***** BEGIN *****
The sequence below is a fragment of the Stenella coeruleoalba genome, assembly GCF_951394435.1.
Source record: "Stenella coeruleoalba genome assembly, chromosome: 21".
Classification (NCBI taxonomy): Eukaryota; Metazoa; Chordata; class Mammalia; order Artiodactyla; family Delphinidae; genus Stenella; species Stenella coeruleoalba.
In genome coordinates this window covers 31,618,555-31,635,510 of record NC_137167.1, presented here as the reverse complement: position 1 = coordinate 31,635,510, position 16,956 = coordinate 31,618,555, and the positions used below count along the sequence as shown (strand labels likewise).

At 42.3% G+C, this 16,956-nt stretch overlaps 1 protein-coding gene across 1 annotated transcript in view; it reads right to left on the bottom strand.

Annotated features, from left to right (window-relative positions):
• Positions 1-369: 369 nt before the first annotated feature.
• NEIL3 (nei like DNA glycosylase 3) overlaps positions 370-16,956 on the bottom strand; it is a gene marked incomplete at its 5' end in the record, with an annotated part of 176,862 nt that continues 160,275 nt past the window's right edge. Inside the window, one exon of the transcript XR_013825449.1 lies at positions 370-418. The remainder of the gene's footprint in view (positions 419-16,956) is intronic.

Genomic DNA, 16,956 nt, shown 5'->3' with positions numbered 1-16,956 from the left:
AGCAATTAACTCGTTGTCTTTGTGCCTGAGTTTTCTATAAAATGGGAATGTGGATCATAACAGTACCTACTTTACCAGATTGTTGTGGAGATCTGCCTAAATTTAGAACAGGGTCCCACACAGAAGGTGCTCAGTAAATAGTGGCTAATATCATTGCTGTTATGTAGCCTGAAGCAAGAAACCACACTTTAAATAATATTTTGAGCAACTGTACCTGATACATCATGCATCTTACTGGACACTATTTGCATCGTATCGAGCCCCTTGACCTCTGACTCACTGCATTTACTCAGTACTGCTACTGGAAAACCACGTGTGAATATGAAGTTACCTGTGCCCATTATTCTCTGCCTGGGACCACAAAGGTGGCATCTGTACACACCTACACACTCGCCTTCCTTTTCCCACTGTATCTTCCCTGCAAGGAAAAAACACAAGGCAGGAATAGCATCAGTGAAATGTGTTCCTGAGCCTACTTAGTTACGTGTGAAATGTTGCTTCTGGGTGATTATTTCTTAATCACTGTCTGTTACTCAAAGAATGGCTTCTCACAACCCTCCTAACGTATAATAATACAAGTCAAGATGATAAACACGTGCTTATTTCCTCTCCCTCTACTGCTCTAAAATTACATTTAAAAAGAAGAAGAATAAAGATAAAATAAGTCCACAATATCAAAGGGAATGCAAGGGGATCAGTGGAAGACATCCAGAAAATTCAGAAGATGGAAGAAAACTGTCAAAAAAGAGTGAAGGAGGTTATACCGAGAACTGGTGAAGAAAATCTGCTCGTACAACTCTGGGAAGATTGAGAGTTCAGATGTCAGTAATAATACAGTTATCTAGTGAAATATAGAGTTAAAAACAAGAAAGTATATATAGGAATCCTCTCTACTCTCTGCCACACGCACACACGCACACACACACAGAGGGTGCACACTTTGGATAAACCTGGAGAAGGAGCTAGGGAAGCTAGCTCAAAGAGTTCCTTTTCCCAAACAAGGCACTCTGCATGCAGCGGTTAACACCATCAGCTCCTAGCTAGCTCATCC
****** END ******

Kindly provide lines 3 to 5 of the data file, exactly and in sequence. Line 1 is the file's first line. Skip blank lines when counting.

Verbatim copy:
Classification (NCBI taxonomy): Eukaryota; Metazoa; Chordata; class Mammalia; order Artiodactyla; family Delphinidae; genus Stenella; species Stenella coeruleoalba.
In genome coordinates this window covers 31,618,555-31,635,510 of record NC_137167.1, presented here as the reverse complement: position 1 = coordinate 31,635,510, position 16,956 = coordinate 31,618,555, and the positions used below count along the sequence as shown (strand labels likewise).

At 42.3% G+C, this 16,956-nt stretch overlaps 1 protein-coding gene across 1 annotated transcript in view; it reads right to left on the bottom strand.